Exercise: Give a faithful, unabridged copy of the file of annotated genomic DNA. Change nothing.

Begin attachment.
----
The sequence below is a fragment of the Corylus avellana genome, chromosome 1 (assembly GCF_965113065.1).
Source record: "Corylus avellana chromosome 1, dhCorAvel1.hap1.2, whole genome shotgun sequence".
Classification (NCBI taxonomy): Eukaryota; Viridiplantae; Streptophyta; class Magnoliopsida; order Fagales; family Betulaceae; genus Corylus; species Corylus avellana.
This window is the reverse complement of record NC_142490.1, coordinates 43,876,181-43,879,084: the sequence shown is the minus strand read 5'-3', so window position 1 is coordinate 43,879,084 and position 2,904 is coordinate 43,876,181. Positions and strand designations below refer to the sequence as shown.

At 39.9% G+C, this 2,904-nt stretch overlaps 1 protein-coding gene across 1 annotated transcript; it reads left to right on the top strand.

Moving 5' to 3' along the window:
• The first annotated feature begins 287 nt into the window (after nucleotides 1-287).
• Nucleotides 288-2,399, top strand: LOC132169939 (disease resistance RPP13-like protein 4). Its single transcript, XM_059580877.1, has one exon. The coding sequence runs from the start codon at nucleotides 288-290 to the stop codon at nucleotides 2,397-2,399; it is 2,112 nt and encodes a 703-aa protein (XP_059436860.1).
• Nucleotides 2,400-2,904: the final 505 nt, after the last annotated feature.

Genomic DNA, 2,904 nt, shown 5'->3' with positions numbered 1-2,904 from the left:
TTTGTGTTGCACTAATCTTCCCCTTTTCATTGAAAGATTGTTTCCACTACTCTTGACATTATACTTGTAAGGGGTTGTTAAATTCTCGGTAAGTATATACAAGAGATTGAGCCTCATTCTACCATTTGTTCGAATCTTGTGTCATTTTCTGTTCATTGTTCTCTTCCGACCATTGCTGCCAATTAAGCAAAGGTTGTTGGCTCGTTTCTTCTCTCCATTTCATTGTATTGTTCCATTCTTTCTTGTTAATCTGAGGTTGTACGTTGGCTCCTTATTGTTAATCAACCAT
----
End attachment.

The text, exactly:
The sequence below is a fragment of the Corylus avellana genome, chromosome 1 (assembly GCF_965113065.1).
Source record: "Corylus avellana chromosome 1, dhCorAvel1.hap1.2, whole genome shotgun sequence".
Classification (NCBI taxonomy): Eukaryota; Viridiplantae; Streptophyta; class Magnoliopsida; order Fagales; family Betulaceae; genus Corylus; species Corylus avellana.
This window is the reverse complement of record NC_142490.1, coordinates 43,876,181-43,879,084: the sequence shown is the minus strand read 5'-3', so window position 1 is coordinate 43,879,084 and position 2,904 is coordinate 43,876,181. Positions and strand designations below refer to the sequence as shown.

At 39.9% G+C, this 2,904-nt stretch overlaps 1 protein-coding gene across 1 annotated transcript; it reads left to right on the top strand.

Moving 5' to 3' along the window:
• The first annotated feature begins 287 nt into the window (after nucleotides 1-287).
• Nucleotides 288-2,399, top strand: LOC132169939 (disease resistance RPP13-like protein 4). Its single transcript, XM_059580877.1, has one exon. The coding sequence runs from the start codon at nucleotides 288-290 to the stop codon at nucleotides 2,397-2,399; it is 2,112 nt and encodes a 703-aa protein (XP_059436860.1).
• Nucleotides 2,400-2,904: the final 505 nt, after the last annotated feature.

Genomic DNA, 2,904 nt, shown 5'->3' with positions numbered 1-2,904 from the left:
TTTGTGTTGCACTAATCTTCCCCTTTTCATTGAAAGATTGTTTCCACTACTCTTGACATTATACTTGTAAGGGGTTGTTAAATTCTCGGTAAGTATATACAAGAGATTGAGCCTCATTCTACCATTTGTTCGAATCTTGTGTCATTTTCTGTTCATTGTTCTCTTCCGACCATTGCTGCCAATTAAGCAAAGGTTGTTGGCTCGTTTCTTCTCTCCATTTCATTGTATTGTTCCATTCTTTCTTGTTAATCTGAGGTTGTACGTTGGCTCCTTATTGTTAATCAACCAT